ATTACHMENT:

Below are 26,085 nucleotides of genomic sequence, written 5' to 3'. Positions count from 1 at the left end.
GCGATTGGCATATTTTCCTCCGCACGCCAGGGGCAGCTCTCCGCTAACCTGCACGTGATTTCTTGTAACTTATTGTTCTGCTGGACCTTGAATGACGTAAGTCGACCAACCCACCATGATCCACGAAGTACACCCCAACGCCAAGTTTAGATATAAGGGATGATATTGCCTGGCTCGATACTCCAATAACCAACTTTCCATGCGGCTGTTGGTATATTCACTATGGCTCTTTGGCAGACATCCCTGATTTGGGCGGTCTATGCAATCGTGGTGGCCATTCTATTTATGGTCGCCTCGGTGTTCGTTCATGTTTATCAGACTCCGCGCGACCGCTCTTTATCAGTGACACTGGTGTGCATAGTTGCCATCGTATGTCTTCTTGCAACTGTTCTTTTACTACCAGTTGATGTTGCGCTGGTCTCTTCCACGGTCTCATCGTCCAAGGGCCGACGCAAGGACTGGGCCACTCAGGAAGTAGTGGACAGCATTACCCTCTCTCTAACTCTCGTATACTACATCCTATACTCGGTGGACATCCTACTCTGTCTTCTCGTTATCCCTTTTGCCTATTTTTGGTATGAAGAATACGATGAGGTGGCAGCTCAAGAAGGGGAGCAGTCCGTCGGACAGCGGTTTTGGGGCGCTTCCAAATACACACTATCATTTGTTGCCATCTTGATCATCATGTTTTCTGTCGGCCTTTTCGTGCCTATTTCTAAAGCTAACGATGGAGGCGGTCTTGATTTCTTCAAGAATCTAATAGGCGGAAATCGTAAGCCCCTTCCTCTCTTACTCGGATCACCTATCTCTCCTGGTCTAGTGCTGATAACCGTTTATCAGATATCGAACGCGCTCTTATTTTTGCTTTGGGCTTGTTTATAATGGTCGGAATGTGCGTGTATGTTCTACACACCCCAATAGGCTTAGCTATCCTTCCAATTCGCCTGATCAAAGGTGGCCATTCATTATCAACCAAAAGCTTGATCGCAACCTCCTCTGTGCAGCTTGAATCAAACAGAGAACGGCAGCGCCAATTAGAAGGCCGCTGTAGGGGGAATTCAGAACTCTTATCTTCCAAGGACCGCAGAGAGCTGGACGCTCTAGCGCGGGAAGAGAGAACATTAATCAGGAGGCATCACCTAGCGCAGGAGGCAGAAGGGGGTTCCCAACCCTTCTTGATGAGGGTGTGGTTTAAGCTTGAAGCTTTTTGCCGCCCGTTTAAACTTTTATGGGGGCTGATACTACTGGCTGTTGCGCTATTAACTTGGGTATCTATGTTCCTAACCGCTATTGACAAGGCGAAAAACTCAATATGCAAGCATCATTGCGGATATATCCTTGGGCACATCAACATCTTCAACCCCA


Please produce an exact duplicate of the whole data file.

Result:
Below are 26,085 nucleotides of genomic sequence, written 5' to 3'. Positions count from 1 at the left end.
GCGATTGGCATATTTTCCTCCGCACGCCAGGGGCAGCTCTCCGCTAACCTGCACGTGATTTCTTGTAACTTATTGTTCTGCTGGACCTTGAATGACGTAAGTCGACCAACCCACCATGATCCACGAAGTACACCCCAACGCCAAGTTTAGATATAAGGGATGATATTGCCTGGCTCGATACTCCAATAACCAACTTTCCATGCGGCTGTTGGTATATTCACTATGGCTCTTTGGCAGACATCCCTGATTTGGGCGGTCTATGCAATCGTGGTGGCCATTCTATTTATGGTCGCCTCGGTGTTCGTTCATGTTTATCAGACTCCGCGCGACCGCTCTTTATCAGTGACACTGGTGTGCATAGTTGCCATCGTATGTCTTCTTGCAACTGTTCTTTTACTACCAGTTGATGTTGCGCTGGTCTCTTCCACGGTCTCATCGTCCAAGGGCCGACGCAAGGACTGGGCCACTCAGGAAGTAGTGGACAGCATTACCCTCTCTCTAACTCTCGTATACTACATCCTATACTCGGTGGACATCCTACTCTGTCTTCTCGTTATCCCTTTTGCCTATTTTTGGTATGAAGAATACGATGAGGTGGCAGCTCAAGAAGGGGAGCAGTCCGTCGGACAGCGGTTTTGGGGCGCTTCCAAATACACACTATCATTTGTTGCCATCTTGATCATCATGTTTTCTGTCGGCCTTTTCGTGCCTATTTCTAAAGCTAACGATGGAGGCGGTCTTGATTTCTTCAAGAATCTAATAGGCGGAAATCGTAAGCCCCTTCCTCTCTTACTCGGATCACCTATCTCTCCTGGTCTAGTGCTGATAACCGTTTATCAGATATCGAACGCGCTCTTATTTTTGCTTTGGGCTTGTTTATAATGGTCGGAATGTGCGTGTATGTTCTACACACCCCAATAGGCTTAGCTATCCTTCCAATTCGCCTGATCAAAGGTGGCCATTCATTATCAACCAAAAGCTTGATCGCAACCTCCTCTGTGCAGCTTGAATCAAACAGAGAACGGCAGCGCCAATTAGAAGGCCGCTGTAGGGGGAATTCAGAACTCTTATCTTCCAAGGACCGCAGAGAGCTGGACGCTCTAGCGCGGGAAGAGAGAACATTAATCAGGAGGCATCACCTAGCGCAGGAGGCAGAAGGGGGTTCCCAACCCTTCTTGATGAGGGTGTGGTTTAAGCTTGAAGCTTTTTGCCGCCCGTTTAAACTTTTATGGGGGCTGATACTACTGGCTGTTGCGCTATTAACTTGGGTATCTATGTTCCTAACCGCTATTGACAAGGCGAAAAACTCAATATGCAAGCATCATTGCGGATATATCCTTGGGCACATCAACATCTTCAACCCCA